Dambulla - Tea plucking experience & traditional lacquer-work
After breakfast, you will head to the nearby Meenawatte Estate where we will provide you with a basket in which to collect your leaves. Then we will take you out to our tea fields and show you which leaves to pluck. Our professional tea pluckers will accompany you. You’ll be amazed at how efficiently and quickly they manage to fill their baskets by comparison. Then we return to the weighing shed, where our estate superintendent will inspect your efforts. he will reject any unsuitable leaves, so you must pay attention when picking or all your efforts will be in vain. After checkout from your hotel, journey towards Dambulla.
En-route stopover in Matale to visit a traditional lacquer-work workshop, and witness how this intricate art is carried out. Lacquer work involves the intricate decoration of wooden objects such as bowls and ashtrays with a resin secreted from the bark of certain trees that have been infested with the lacquer beetle. The resin, also called lac, is scraped from the bark, melted down, and strained. While the lac is soft, the pigment is beaten in to produce the desired color. Then it is left to dry. Meeting the master craftsman, see how he uses his decades of skill in making beautiful creations.
Later, if time permits, stopover at Nalanda Gedige,
Nalanda Gedige is a curious hybrid between Buddhist and Hindu architecture. Some of the design elements are distinctly Hindu, such as the mandapam or hall of waiting, and yet there is no sign of Hindu gods present in the structure. There are erotic but eroded Tantric Buddhist carvings, much like the famous ones at Khajuraho in India. The richly decorated façade sections are in the 7th-century style which flourished at Madras, South India. However, the southern section has a semi-circular niche containing in high relief a squat figure of Kuvera, the god of wealth, seated on a lotus plinth – an image that is only found in Sri Lanka. Continue to Dambulla, whereupon reaching, have a quick stopover at the Ibbankatuwa Megalithic Burial Site.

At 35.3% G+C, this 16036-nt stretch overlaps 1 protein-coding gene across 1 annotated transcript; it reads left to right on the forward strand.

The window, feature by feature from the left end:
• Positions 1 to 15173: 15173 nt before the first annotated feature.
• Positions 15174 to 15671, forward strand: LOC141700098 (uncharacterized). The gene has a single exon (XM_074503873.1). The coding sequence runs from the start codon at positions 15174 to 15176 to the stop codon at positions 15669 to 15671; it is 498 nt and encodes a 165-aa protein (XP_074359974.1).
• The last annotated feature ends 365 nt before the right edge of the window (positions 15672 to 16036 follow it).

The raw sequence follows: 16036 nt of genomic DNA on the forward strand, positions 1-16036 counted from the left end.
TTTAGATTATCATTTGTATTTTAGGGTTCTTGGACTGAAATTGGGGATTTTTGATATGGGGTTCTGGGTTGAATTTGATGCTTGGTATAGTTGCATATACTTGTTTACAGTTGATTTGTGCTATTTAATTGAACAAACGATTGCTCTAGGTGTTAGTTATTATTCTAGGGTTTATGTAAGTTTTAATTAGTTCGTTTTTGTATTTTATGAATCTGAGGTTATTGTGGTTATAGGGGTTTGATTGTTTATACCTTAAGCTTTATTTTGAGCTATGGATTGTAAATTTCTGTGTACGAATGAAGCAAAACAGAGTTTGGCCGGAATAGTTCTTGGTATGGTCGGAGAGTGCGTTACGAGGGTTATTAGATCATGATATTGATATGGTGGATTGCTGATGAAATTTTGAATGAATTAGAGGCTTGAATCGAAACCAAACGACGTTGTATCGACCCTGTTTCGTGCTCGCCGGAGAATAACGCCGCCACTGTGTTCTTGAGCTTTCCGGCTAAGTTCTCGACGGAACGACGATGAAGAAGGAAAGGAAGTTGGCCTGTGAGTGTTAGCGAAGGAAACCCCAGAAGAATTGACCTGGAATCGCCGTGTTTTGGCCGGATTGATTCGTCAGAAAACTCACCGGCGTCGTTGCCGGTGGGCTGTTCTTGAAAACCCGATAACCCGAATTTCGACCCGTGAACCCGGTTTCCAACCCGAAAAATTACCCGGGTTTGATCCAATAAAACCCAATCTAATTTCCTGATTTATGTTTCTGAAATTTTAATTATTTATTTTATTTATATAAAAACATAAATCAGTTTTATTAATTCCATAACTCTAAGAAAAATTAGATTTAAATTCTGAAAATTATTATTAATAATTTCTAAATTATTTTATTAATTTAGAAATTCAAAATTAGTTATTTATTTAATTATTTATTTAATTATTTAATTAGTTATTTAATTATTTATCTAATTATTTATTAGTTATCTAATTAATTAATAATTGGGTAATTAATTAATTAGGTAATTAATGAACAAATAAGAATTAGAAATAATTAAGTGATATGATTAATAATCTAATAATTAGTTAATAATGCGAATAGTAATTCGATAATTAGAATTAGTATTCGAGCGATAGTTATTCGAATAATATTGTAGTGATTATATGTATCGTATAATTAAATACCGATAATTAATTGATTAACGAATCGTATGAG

One of the more overlooked ruins of the town of Dambulla is the Ibbankatuwa Megalithic Tombs. These tombs are believed to be the place in which many of the prehistoric inhabitants would bury their dead. According to archaeological research, the skeletal remains and the artifacts that have been found are believed to originate between 700 BC – 400 BC, making it one of the few places where it is possible to understand the society and lifestyle the ancient Sri Lankans used to follow. There is also evidence to suggest that these bodies were buried with specific rituals, due to the many artifacts found on the premises.
Artifacts that have been found in the premises range from clay pots, iron, copper, gold objects, beads, and necklaces. Intriguingly, some of the gemstones that have been found on the beads of the necklaces are not found naturally on the island, making it probable to speculate that the ancient people of Sri Lanka engaged in international trade with neighboring countries. The current excavation site measures around 15 acres, making it one of the more remarkable discoveries in the country. Moreover, the site was only found in the 1980s, making it one of the more recent discoveries in the country that provide us some insight into the prehistoric civilizations that thrived.